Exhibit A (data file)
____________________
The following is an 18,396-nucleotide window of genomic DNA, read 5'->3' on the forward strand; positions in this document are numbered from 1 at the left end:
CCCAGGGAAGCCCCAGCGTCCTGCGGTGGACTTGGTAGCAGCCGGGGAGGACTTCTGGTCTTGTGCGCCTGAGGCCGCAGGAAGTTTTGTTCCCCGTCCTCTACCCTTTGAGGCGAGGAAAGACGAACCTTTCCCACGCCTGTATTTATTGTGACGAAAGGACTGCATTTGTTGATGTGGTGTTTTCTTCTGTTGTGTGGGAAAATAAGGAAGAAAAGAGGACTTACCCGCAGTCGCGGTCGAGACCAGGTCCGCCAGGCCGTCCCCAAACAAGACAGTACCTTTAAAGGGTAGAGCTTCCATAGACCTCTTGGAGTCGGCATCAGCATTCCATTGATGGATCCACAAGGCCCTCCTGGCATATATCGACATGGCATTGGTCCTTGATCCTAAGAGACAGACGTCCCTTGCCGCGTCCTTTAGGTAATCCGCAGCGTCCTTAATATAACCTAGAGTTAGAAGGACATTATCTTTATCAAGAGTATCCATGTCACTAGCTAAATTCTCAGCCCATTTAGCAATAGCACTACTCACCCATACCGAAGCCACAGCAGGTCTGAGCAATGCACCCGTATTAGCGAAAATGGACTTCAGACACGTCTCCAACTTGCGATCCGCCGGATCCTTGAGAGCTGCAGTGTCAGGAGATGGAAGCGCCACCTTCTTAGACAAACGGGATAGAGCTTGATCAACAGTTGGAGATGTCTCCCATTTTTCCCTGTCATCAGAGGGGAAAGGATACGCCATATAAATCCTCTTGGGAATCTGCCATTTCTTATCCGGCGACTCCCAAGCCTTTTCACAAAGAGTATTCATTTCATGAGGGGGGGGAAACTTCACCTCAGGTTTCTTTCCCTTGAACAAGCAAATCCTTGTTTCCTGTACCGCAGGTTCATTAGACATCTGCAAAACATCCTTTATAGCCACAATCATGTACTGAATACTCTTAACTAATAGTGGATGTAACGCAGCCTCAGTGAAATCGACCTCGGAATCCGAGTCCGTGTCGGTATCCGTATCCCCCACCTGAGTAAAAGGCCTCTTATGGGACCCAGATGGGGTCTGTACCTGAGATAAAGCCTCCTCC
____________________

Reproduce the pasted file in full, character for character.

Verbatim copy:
The following is an 18,396-nucleotide window of genomic DNA, read 5'->3' on the forward strand; positions in this document are numbered from 1 at the left end:
CCCAGGGAAGCCCCAGCGTCCTGCGGTGGACTTGGTAGCAGCCGGGGAGGACTTCTGGTCTTGTGCGCCTGAGGCCGCAGGAAGTTTTGTTCCCCGTCCTCTACCCTTTGAGGCGAGGAAAGACGAACCTTTCCCACGCCTGTATTTATTGTGACGAAAGGACTGCATTTGTTGATGTGGTGTTTTCTTCTGTTGTGTGGGAAAATAAGGAAGAAAAGAGGACTTACCCGCAGTCGCGGTCGAGACCAGGTCCGCCAGGCCGTCCCCAAACAAGACAGTACCTTTAAAGGGTAGAGCTTCCATAGACCTCTTGGAGTCGGCATCAGCATTCCATTGATGGATCCACAAGGCCCTCCTGGCATATATCGACATGGCATTGGTCCTTGATCCTAAGAGACAGACGTCCCTTGCCGCGTCCTTTAGGTAATCCGCAGCGTCCTTAATATAACCTAGAGTTAGAAGGACATTATCTTTATCAAGAGTATCCATGTCACTAGCTAAATTCTCAGCCCATTTAGCAATAGCACTACTCACCCATACCGAAGCCACAGCAGGTCTGAGCAATGCACCCGTATTAGCGAAAATGGACTTCAGACACGTCTCCAACTTGCGATCCGCCGGATCCTTGAGAGCTGCAGTGTCAGGAGATGGAAGCGCCACCTTCTTAGACAAACGGGATAGAGCTTGATCAACAGTTGGAGATGTCTCCCATTTTTCCCTGTCATCAGAGGGGAAAGGATACGCCATATAAATCCTCTTGGGAATCTGCCATTTCTTATCCGGCGACTCCCAAGCCTTTTCACAAAGAGTATTCATTTCATGAGGGGGGGGAAACTTCACCTCAGGTTTCTTTCCCTTGAACAAGCAAATCCTTGTTTCCTGTACCGCAGGTTCATTAGACATCTGCAAAACATCCTTTATAGCCACAATCATGTACTGAATACTCTTAACTAATAGTGGATGTAACGCAGCCTCAGTGAAATCGACCTCGGAATCCGAGTCCGTGTCGGTATCCGTATCCCCCACCTGAGTAAAAGGCCTCTTATGGGACCCAGATGGGGTCTGTACCTGAGATAAAGCCTCCTCC